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Hope: The Kondhs Are Here

"Corona or anything is a time to rethink what is that we need? Like are we really choosing the development which mines and destroys forests and lands to create more dependent cities and profiting all sorts of capitalistic giants? Or we can try and learn from the indigenous communities to live in harmony and sufficiency with one another and as a whole with the environment."


A Kondh Girl (Image Source: Survival)

As the world struggles to survive, they lead our lives? The Kondhs are here.


It has been almost two months of lock-down, the urban masses are still stuck in their concrete houses waiting for the food to be delivered from a distant farmer somewhere which could be chemical-free or not.


As the lockdown extends again, villages here and lives here have not changed much. Farmers from a village some 5-6 kilometers away from JK Pur (named after JK paper mill) stand every day, near the periphery of the highway with their vegetable cart full of fresh vegetables.


I spoke to Revati from Tikadpada, a couple of days back. The routine is more or less the same in the village, waking up in the morning, going to the pond for filling the water for daily chores, cooking, and then returning to the farm to check on the vegetables, plough a little, pluck, etc. She says watering is not required as they have enough water on this land.


Also, Padmavati from Bondeiguda called and said that they had enough food for a lot more months and that too in variety. Some 5-6 or more varieties of pulses, millets, rice, and vegetables. She told me in Oriya and Kuvi, they had enough of pulses (Dali) like muga, kandula, biri sabuja, biri kala, kolatha, kating, jhudaga and Paddy (Dhana) varieties like arjuli, lalat, raja laxmi, partikhya and vegetables (Pariba) like Okra, brinjal, bitter melon, tomato, papaya, tubers, etc.


Narendra from Goilkona said the same, he said, “we need salt and oil from outside, rest is here”. And these villages are the ones close to the road, where organizations and several giants are abruptly trying to break age-old ways of farming and living by introducing monocropping, cash crops, hybrid seeds, chemical extensive farming, farming to sell and not maintain their self-sufficiency.


Despite a portion of land being occupied by eucalyptus, BT cotton, etc., they are surviving well than the rest of the world. In the villages more remote with barely any road connection and phone, there are more grains and pulses.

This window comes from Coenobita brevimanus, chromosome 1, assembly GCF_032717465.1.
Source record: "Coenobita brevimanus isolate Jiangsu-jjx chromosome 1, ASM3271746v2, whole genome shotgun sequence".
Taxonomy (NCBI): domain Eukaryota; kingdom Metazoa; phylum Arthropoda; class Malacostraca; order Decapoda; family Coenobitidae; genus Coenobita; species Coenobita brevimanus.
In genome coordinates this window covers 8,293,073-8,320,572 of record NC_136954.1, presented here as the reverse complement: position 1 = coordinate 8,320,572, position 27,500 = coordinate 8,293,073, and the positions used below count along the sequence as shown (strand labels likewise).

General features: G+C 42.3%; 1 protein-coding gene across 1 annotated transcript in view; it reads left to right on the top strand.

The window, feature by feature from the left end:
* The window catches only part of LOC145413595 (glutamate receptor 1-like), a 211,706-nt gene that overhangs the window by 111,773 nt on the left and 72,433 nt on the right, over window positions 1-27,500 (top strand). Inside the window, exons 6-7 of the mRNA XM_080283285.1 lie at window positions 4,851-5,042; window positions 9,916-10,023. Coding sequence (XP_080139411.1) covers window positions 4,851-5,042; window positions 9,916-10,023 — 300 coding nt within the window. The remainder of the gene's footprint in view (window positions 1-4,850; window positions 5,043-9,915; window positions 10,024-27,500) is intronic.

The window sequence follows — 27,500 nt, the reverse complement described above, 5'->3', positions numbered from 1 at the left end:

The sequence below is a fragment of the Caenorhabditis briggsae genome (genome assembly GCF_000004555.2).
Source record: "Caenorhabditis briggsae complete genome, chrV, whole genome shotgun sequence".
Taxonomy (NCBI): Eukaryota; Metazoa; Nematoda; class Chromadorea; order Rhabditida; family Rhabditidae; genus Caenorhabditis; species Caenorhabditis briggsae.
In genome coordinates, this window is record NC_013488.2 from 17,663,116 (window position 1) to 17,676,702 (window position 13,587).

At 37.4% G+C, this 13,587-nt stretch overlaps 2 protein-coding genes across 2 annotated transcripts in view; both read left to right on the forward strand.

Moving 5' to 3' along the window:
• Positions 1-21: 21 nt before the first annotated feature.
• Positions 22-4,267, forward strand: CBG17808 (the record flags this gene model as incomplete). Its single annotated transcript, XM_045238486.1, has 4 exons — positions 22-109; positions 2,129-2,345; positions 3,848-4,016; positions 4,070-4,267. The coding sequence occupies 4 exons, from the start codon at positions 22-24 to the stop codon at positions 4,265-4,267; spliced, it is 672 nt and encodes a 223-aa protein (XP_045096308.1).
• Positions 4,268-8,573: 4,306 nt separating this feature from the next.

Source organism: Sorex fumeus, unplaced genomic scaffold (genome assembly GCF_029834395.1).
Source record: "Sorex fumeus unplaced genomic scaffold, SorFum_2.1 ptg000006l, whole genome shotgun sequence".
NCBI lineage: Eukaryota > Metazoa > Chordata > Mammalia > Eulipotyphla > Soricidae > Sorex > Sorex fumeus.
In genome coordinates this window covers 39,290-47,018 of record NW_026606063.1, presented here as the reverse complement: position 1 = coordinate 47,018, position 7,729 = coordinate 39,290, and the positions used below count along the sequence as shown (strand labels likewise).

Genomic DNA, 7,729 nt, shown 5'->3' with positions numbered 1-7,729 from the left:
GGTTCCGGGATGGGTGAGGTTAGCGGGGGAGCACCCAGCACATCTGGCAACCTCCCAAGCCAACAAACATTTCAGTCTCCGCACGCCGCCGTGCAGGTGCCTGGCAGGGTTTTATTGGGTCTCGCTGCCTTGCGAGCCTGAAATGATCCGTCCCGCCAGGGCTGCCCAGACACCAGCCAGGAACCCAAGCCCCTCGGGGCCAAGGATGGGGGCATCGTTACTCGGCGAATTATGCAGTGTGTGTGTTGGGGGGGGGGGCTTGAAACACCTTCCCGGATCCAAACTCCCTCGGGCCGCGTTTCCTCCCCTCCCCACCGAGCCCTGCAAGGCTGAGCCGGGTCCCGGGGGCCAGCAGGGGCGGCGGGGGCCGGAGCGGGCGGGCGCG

But all of it is at threat with the outrise of the powerful giant of capitalism in several forms, like modern factory schooling and several governmental and non-governmental schemes and unthought interventions leading to damage of land, community, and ecosystem.


For example, in the documentary Schooling the World, it clearly shows how a shift in generation in Ladakh has been done or is in the process because of the modern schooling washing away the essence of a self-sufficient, resilient lifestyle including community living, caring-sharing, healthy sustainable farming, etc. So is the case here, things are changing rapidly amongst the indigenous forest dwellers.


Once upon a time's tiny Muniguda town is increasing its boundary rapidly and is trying to swallow the small beautiful Kondh villages by pushing its market and city lifestyle. With JK paper mill, Vedanta being a major propagator by spreading eucalyptus and mining by destroying lands and forests, and several residential schools by pulling kids into an alien schooling culture leading to disconnect with their land and traditions. Hence, there are migrations. Despite villages potential to be self-sufficient youth have been migrating. There must be thousands of youth from Rayagada district stuck in different districts in India.


They go, but who desires and feeds on the migration of the ill-treated migrant labourers?
We, the city dwellers with the head held high in the system and hand in a popcorn box, isn't it?

So, Corona or anything is a time to rethink what is that we need? Like are we really choosing the development which mines and destroys forests and lands to create more dependent cities and profiting all sorts of capitalistic giants? Or we can try and learn from the indigenous communities to live in harmony and sufficiency with one another and as a whole with the environment.

And what Gandhi said years back about how villages should be, and the kind of education could be a guiding line for the urban masses. With this, I end and urge us to rethink before it's too late to live and let live.


 

About the author: Pritu is a wanderer, dreamer, word weaver, traveler, and a sustainable being. She lives in and around the villages, forests, and streams. Currently, she is learning and working with the indigenous villages in Odisha, India.


Pritu has been working on contextual education with the indigenous communities. The project depends on independent funding. She hopes to raise funds through friends and family. If you want to help her with any amount of fund or other resources, you can reach Pritu- prituvatsa12@gmail.com

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